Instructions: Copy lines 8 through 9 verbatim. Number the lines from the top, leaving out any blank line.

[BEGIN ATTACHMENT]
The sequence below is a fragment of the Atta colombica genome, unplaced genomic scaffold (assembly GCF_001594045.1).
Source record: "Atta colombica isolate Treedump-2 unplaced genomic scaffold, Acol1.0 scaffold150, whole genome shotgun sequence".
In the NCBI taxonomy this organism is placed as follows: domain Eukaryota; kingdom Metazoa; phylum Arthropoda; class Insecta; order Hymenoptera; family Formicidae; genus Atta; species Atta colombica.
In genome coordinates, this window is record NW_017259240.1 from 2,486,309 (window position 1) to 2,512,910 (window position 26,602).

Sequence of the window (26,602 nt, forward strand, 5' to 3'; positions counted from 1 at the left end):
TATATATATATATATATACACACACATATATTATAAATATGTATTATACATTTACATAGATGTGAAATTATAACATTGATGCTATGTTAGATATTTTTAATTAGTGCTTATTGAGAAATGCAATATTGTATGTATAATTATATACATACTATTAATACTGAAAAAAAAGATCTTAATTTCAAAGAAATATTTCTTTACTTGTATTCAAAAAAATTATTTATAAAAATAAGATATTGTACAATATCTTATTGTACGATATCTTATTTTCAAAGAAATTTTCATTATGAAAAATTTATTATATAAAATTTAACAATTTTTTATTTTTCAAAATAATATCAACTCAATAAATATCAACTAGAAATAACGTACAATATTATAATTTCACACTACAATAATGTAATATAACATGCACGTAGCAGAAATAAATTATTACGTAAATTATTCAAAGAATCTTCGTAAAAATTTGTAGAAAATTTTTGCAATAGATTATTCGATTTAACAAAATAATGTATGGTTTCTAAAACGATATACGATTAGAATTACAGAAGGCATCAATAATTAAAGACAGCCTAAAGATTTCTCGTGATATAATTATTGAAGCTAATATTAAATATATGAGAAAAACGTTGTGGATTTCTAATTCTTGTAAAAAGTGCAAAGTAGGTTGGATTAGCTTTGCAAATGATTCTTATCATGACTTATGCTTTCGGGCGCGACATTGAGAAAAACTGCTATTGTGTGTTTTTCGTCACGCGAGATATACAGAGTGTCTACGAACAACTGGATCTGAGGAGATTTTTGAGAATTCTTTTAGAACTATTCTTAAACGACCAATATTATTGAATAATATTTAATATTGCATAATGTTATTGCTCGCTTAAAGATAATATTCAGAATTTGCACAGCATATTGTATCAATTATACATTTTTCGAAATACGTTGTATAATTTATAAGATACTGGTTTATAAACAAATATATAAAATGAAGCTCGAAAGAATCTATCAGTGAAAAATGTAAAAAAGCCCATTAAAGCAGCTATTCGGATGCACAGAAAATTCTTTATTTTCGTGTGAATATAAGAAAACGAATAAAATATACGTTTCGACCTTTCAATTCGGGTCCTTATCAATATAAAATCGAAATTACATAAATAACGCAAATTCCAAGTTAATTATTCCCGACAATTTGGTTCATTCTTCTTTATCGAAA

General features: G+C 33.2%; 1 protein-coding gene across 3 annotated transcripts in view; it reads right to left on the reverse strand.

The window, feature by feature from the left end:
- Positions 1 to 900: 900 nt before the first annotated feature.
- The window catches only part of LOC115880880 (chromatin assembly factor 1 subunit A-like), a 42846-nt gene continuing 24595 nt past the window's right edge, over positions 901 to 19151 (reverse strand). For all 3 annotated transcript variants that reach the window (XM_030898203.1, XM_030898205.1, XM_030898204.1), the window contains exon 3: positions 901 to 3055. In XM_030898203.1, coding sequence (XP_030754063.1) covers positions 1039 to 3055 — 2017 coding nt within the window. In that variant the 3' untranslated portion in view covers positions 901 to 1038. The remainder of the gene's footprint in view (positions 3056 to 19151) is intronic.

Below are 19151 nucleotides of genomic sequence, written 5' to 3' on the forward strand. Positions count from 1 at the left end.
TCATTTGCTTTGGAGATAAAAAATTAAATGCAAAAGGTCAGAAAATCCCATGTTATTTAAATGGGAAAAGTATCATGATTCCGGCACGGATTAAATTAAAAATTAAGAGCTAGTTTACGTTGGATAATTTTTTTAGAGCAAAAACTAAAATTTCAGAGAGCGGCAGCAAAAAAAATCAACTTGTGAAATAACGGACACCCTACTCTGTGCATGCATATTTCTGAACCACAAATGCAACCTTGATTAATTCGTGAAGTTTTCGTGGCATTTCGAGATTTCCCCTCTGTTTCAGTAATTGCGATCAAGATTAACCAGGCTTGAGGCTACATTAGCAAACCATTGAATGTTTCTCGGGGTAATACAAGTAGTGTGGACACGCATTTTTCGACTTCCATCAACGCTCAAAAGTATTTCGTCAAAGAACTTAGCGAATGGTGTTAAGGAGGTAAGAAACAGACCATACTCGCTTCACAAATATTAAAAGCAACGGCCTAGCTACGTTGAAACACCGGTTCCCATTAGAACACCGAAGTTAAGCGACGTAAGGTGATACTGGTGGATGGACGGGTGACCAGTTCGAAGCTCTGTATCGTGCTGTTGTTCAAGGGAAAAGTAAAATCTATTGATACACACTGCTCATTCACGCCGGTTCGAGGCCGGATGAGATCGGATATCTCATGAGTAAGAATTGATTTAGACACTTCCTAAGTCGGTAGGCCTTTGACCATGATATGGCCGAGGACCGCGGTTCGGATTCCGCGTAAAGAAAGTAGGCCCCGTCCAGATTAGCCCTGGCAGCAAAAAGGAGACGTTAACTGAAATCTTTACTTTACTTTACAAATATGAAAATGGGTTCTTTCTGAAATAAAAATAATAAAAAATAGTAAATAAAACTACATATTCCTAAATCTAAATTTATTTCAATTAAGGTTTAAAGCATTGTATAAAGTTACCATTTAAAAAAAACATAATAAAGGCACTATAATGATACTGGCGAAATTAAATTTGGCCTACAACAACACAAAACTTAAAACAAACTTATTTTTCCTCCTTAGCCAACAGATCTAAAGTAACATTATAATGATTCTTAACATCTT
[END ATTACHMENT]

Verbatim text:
The window, feature by feature from the left end:
- Positions 1 to 900: 900 nt before the first annotated feature.